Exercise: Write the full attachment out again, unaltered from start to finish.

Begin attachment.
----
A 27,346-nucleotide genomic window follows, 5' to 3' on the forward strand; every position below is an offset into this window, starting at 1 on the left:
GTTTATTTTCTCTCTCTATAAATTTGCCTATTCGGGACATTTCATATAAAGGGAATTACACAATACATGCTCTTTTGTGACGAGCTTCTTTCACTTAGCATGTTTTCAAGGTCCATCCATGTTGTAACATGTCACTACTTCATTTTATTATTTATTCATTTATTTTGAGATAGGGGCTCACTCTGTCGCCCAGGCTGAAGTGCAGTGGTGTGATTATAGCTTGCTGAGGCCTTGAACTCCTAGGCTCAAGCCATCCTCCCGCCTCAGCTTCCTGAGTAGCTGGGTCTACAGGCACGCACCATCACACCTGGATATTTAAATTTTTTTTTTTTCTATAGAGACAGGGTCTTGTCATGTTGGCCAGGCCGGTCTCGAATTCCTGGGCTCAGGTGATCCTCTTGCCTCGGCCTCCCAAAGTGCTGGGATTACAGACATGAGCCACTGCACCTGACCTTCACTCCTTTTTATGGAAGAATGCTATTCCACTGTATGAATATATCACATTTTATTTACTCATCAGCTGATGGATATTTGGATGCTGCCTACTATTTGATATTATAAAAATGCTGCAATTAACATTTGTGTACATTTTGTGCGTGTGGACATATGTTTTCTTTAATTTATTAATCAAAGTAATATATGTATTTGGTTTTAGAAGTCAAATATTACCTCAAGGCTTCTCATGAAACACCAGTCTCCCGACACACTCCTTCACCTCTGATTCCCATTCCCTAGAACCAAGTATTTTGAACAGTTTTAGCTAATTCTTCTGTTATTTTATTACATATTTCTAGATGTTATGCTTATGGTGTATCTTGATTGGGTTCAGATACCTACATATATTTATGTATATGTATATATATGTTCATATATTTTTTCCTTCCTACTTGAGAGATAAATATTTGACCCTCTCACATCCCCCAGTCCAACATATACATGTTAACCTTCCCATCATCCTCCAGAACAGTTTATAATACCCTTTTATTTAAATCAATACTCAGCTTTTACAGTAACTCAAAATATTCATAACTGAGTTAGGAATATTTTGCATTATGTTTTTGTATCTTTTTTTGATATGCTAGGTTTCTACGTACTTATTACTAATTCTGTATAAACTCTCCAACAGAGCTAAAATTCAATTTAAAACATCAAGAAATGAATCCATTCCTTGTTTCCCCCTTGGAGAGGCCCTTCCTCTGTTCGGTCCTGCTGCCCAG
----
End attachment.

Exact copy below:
A 27,346-nucleotide genomic window follows, 5' to 3' on the forward strand; every position below is an offset into this window, starting at 1 on the left:
GTTTATTTTCTCTCTCTATAAATTTGCCTATTCGGGACATTTCATATAAAGGGAATTACACAATACATGCTCTTTTGTGACGAGCTTCTTTCACTTAGCATGTTTTCAAGGTCCATCCATGTTGTAACATGTCACTACTTCATTTTATTATTTATTCATTTATTTTGAGATAGGGGCTCACTCTGTCGCCCAGGCTGAAGTGCAGTGGTGTGATTATAGCTTGCTGAGGCCTTGAACTCCTAGGCTCAAGCCATCCTCCCGCCTCAGCTTCCTGAGTAGCTGGGTCTACAGGCACGCACCATCACACCTGGATATTTAAATTTTTTTTTTTTCTATAGAGACAGGGTCTTGTCATGTTGGCCAGGCCGGTCTCGAATTCCTGGGCTCAGGTGATCCTCTTGCCTCGGCCTCCCAAAGTGCTGGGATTACAGACATGAGCCACTGCACCTGACCTTCACTCCTTTTTATGGAAGAATGCTATTCCACTGTATGAATATATCACATTTTATTTACTCATCAGCTGATGGATATTTGGATGCTGCCTACTATTTGATATTATAAAAATGCTGCAATTAACATTTGTGTACATTTTGTGCGTGTGGACATATGTTTTCTTTAATTTATTAATCAAAGTAATATATGTATTTGGTTTTAGAAGTCAAATATTACCTCAAGGCTTCTCATGAAACACCAGTCTCCCGACACACTCCTTCACCTCTGATTCCCATTCCCTAGAACCAAGTATTTTGAACAGTTTTAGCTAATTCTTCTGTTATTTTATTACATATTTCTAGATGTTATGCTTATGGTGTATCTTGATTGGGTTCAGATACCTACATATATTTATGTATATGTATATATATGTTCATATATTTTTTCCTTCCTACTTGAGAGATAAATATTTGACCCTCTCACATCCCCCAGTCCAACATATACATGTTAACCTTCCCATCATCCTCCAGAACAGTTTATAATACCCTTTTATTTAAATCAATACTCAGCTTTTACAGTAACTCAAAATATTCATAACTGAGTTAGGAATATTTTGCATTATGTTTTTGTATCTTTTTTTGATATGCTAGGTTTCTACGTACTTATTACTAATTCTGTATAAACTCTCCAACAGAGCTAAAATTCAATTTAAAACATCAAGAAATGAATCCATTCCTTGTTTCCCCCTTGGAGAGGCCCTTCCTCTGTTCGGTCCTGCTGCCCAG